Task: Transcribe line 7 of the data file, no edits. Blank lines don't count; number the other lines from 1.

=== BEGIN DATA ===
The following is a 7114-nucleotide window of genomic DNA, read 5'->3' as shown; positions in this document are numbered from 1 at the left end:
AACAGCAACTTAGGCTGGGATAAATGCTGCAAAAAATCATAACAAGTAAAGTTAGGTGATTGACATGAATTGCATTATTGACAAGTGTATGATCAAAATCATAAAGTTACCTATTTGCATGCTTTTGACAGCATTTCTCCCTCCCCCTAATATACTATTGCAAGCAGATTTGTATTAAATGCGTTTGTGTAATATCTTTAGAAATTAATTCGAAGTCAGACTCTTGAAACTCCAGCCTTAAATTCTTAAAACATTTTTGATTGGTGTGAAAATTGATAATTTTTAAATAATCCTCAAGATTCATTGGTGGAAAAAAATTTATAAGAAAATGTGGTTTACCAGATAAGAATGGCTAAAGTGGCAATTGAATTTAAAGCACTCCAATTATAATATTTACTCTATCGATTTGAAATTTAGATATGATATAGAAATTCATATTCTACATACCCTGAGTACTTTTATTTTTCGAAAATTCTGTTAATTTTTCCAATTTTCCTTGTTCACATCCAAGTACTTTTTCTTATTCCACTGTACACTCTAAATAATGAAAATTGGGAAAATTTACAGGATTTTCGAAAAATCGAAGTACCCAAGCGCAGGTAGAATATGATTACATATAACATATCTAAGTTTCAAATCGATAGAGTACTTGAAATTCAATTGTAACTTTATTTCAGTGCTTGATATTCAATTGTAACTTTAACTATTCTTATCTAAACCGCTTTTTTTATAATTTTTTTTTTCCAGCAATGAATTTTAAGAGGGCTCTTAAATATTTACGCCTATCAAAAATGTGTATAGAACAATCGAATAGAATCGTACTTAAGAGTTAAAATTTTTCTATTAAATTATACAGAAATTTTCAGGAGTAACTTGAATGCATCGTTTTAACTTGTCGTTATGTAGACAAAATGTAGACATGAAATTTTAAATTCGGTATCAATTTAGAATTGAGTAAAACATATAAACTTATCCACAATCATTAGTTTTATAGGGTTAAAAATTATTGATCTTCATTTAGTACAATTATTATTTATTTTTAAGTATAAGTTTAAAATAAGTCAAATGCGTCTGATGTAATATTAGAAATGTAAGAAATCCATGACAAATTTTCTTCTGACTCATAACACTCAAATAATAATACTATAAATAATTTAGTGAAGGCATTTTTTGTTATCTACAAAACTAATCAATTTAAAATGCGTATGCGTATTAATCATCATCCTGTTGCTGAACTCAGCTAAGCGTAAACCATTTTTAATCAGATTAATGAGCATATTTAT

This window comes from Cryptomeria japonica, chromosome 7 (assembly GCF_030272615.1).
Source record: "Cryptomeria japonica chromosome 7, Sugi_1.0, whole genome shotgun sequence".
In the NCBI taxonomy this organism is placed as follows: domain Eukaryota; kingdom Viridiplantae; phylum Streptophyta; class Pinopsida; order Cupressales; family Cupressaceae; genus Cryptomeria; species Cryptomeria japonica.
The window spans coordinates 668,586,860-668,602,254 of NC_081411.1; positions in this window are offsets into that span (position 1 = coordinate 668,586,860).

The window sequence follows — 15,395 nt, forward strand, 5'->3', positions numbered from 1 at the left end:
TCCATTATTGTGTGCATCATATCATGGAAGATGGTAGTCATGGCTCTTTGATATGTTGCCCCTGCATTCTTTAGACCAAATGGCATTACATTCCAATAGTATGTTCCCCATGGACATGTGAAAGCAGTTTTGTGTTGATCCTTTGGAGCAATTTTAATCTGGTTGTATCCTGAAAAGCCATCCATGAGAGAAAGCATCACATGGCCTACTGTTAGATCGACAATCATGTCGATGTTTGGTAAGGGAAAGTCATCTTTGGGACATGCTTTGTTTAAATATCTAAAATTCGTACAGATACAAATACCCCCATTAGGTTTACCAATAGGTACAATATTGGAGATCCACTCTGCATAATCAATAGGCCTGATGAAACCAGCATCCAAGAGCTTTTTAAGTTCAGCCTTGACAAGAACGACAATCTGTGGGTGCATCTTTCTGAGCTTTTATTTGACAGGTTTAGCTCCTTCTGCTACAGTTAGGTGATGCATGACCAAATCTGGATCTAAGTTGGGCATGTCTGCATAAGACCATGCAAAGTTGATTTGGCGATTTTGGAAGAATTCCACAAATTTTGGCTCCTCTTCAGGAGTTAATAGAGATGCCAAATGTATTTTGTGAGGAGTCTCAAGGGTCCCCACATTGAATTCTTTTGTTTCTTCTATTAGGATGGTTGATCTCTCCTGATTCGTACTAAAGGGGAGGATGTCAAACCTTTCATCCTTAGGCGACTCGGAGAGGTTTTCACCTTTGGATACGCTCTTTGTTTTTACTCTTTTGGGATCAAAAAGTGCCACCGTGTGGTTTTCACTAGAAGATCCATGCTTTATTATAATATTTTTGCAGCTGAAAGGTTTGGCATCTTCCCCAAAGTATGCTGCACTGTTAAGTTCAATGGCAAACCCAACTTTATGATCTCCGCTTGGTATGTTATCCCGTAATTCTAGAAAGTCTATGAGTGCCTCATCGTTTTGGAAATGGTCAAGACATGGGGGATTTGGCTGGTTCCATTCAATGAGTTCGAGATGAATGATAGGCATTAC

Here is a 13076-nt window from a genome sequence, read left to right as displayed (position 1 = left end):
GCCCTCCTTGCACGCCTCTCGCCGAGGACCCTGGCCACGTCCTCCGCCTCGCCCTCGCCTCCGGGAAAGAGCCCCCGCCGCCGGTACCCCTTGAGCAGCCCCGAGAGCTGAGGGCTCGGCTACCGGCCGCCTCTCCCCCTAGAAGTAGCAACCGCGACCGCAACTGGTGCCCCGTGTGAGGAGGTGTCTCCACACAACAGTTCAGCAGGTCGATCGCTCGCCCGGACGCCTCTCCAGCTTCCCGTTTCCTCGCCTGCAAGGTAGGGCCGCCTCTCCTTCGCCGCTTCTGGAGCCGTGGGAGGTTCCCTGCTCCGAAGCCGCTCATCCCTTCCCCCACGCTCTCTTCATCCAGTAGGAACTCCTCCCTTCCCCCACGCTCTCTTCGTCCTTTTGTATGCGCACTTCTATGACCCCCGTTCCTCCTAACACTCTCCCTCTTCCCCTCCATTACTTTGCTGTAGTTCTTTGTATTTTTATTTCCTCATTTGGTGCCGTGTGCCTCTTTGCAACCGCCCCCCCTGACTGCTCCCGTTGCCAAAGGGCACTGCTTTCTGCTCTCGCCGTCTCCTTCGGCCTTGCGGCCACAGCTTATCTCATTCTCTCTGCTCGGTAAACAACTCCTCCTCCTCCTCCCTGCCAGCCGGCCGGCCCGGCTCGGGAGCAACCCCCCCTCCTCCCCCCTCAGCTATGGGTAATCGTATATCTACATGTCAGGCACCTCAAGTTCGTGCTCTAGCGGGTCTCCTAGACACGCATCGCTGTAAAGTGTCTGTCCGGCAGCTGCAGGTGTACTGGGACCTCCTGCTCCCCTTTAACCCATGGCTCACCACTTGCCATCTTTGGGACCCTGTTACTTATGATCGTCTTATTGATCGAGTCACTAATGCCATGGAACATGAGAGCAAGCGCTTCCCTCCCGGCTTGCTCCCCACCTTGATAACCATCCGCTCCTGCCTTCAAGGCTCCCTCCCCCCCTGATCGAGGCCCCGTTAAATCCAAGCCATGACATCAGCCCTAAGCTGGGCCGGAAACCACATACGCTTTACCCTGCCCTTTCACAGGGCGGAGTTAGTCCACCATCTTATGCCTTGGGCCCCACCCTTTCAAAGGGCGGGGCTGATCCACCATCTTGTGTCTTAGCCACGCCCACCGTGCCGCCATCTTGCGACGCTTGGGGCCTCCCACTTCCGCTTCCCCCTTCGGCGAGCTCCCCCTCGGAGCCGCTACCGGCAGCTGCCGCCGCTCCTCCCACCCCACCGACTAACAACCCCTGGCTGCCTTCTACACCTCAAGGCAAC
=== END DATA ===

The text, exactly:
The window sequence follows — 15,395 nt, forward strand, 5'->3', positions numbered from 1 at the left end: